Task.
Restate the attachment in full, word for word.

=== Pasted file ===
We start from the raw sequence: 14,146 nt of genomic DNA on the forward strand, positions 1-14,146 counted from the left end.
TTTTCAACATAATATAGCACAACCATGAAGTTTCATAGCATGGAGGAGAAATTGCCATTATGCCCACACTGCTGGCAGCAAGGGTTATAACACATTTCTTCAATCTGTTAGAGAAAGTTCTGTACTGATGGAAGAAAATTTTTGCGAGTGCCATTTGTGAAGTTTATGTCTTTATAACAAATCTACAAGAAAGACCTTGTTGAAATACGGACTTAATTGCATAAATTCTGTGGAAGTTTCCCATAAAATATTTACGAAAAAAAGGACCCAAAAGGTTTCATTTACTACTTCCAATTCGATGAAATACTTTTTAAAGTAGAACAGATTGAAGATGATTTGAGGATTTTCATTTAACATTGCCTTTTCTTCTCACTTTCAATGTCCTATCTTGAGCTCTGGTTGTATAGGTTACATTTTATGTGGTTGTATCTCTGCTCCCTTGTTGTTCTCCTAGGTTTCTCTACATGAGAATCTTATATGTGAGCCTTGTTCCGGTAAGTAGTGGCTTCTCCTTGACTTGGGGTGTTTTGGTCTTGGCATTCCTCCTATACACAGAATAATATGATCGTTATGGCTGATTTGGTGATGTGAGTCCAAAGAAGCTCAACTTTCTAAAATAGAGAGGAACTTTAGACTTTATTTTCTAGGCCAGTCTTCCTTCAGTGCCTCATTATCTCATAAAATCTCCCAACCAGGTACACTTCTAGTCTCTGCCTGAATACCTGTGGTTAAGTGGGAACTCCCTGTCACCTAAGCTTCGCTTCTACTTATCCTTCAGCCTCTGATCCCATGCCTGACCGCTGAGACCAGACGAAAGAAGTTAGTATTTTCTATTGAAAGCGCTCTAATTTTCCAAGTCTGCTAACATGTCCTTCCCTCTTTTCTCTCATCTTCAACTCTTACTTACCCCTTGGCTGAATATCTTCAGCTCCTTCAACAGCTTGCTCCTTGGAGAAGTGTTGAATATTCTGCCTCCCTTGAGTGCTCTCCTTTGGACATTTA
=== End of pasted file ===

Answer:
We start from the raw sequence: 14,146 nt of genomic DNA on the forward strand, positions 1-14,146 counted from the left end.
TTTTCAACATAATATAGCACAACCATGAAGTTTCATAGCATGGAGGAGAAATTGCCATTATGCCCACACTGCTGGCAGCAAGGGTTATAACACATTTCTTCAATCTGTTAGAGAAAGTTCTGTACTGATGGAAGAAAATTTTTGCGAGTGCCATTTGTGAAGTTTATGTCTTTATAACAAATCTACAAGAAAGACCTTGTTGAAATACGGACTTAATTGCATAAATTCTGTGGAAGTTTCCCATAAAATATTTACGAAAAAAAGGACCCAAAAGGTTTCATTTACTACTTCCAATTCGATGAAATACTTTTTAAAGTAGAACAGATTGAAGATGATTTGAGGATTTTCATTTAACATTGCCTTTTCTTCTCACTTTCAATGTCCTATCTTGAGCTCTGGTTGTATAGGTTACATTTTATGTGGTTGTATCTCTGCTCCCTTGTTGTTCTCCTAGGTTTCTCTACATGAGAATCTTATATGTGAGCCTTGTTCCGGTAAGTAGTGGCTTCTCCTTGACTTGGGGTGTTTTGGTCTTGGCATTCCTCCTATACACAGAATAATATGATCGTTATGGCTGATTTGGTGATGTGAGTCCAAAGAAGCTCAACTTTCTAAAATAGAGAGGAACTTTAGACTTTATTTTCTAGGCCAGTCTTCCTTCAGTGCCTCATTATCTCATAAAATCTCCCAACCAGGTACACTTCTAGTCTCTGCCTGAATACCTGTGGTTAAGTGGGAACTCCCTGTCACCTAAGCTTCGCTTCTACTTATCCTTCAGCCTCTGATCCCATGCCTGACCGCTGAGACCAGACGAAAGAAGTTAGTATTTTCTATTGAAAGCGCTCTAATTTTCCAAGTCTGCTAACATGTCCTTCCCTCTTTTCTCTCATCTTCAACTCTTACTTACCCCTTGGCTGAATATCTTCAGCTCCTTCAACAGCTTGCTCCTTGGAGAAGTGTTGAATATTCTGCCTCCCTTGAGTGCTCTCCTTTGGACATTTA